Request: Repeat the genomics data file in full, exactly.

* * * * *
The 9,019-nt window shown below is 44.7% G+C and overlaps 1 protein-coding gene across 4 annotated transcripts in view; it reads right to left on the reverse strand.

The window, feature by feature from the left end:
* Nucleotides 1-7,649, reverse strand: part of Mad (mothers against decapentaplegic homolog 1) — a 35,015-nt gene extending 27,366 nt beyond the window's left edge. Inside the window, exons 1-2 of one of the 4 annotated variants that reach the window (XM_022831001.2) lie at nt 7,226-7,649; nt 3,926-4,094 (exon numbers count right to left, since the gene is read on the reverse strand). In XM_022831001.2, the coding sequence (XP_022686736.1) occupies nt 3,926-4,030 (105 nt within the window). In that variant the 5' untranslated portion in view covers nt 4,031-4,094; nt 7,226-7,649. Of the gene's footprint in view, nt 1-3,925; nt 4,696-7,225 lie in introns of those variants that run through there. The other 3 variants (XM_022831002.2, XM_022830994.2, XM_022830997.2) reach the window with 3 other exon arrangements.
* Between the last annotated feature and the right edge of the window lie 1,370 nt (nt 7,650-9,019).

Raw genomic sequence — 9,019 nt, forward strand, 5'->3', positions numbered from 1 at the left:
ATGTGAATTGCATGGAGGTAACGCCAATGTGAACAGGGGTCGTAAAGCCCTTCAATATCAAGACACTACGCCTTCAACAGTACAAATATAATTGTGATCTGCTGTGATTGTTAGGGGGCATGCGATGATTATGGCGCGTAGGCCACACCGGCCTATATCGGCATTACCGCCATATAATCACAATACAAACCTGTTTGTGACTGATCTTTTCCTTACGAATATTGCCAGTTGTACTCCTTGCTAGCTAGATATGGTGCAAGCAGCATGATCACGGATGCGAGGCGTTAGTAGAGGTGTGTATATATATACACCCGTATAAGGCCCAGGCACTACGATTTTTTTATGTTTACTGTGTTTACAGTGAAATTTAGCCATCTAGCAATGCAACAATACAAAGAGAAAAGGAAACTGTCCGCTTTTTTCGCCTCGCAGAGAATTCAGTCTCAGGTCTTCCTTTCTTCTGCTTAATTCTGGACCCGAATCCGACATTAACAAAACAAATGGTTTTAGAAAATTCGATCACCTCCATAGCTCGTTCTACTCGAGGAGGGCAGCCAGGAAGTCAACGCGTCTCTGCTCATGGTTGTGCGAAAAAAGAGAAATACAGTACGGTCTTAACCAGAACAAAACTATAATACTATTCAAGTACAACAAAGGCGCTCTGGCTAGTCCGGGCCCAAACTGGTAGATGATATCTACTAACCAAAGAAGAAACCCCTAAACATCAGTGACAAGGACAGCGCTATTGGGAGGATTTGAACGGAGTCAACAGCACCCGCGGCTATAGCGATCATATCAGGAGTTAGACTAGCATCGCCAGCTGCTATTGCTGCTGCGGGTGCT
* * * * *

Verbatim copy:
The 9,019-nt window shown below is 44.7% G+C and overlaps 1 protein-coding gene across 4 annotated transcripts in view; it reads right to left on the reverse strand.

The window, feature by feature from the left end:
* Nucleotides 1-7,649, reverse strand: part of Mad (mothers against decapentaplegic homolog 1) — a 35,015-nt gene extending 27,366 nt beyond the window's left edge. Inside the window, exons 1-2 of one of the 4 annotated variants that reach the window (XM_022831001.2) lie at nt 7,226-7,649; nt 3,926-4,094 (exon numbers count right to left, since the gene is read on the reverse strand). In XM_022831001.2, the coding sequence (XP_022686736.1) occupies nt 3,926-4,030 (105 nt within the window). In that variant the 5' untranslated portion in view covers nt 4,031-4,094; nt 7,226-7,649. Of the gene's footprint in view, nt 1-3,925; nt 4,696-7,225 lie in introns of those variants that run through there. The other 3 variants (XM_022831002.2, XM_022830994.2, XM_022830997.2) reach the window with 3 other exon arrangements.
* Between the last annotated feature and the right edge of the window lie 1,370 nt (nt 7,650-9,019).

Raw genomic sequence — 9,019 nt, forward strand, 5'->3', positions numbered from 1 at the left:
ATGTGAATTGCATGGAGGTAACGCCAATGTGAACAGGGGTCGTAAAGCCCTTCAATATCAAGACACTACGCCTTCAACAGTACAAATATAATTGTGATCTGCTGTGATTGTTAGGGGGCATGCGATGATTATGGCGCGTAGGCCACACCGGCCTATATCGGCATTACCGCCATATAATCACAATACAAACCTGTTTGTGACTGATCTTTTCCTTACGAATATTGCCAGTTGTACTCCTTGCTAGCTAGATATGGTGCAAGCAGCATGATCACGGATGCGAGGCGTTAGTAGAGGTGTGTATATATATACACCCGTATAAGGCCCAGGCACTACGATTTTTTTATGTTTACTGTGTTTACAGTGAAATTTAGCCATCTAGCAATGCAACAATACAAAGAGAAAAGGAAACTGTCCGCTTTTTTCGCCTCGCAGAGAATTCAGTCTCAGGTCTTCCTTTCTTCTGCTTAATTCTGGACCCGAATCCGACATTAACAAAACAAATGGTTTTAGAAAATTCGATCACCTCCATAGCTCGTTCTACTCGAGGAGGGCAGCCAGGAAGTCAACGCGTCTCTGCTCATGGTTGTGCGAAAAAAGAGAAATACAGTACGGTCTTAACCAGAACAAAACTATAATACTATTCAAGTACAACAAAGGCGCTCTGGCTAGTCCGGGCCCAAACTGGTAGATGATATCTACTAACCAAAGAAGAAACCCCTAAACATCAGTGACAAGGACAGCGCTATTGGGAGGATTTGAACGGAGTCAACAGCACCCGCGGCTATAGCGATCATATCAGGAGTTAGACTAGCATCGCCAGCTGCTATTGCTGCTGCGGGTGCT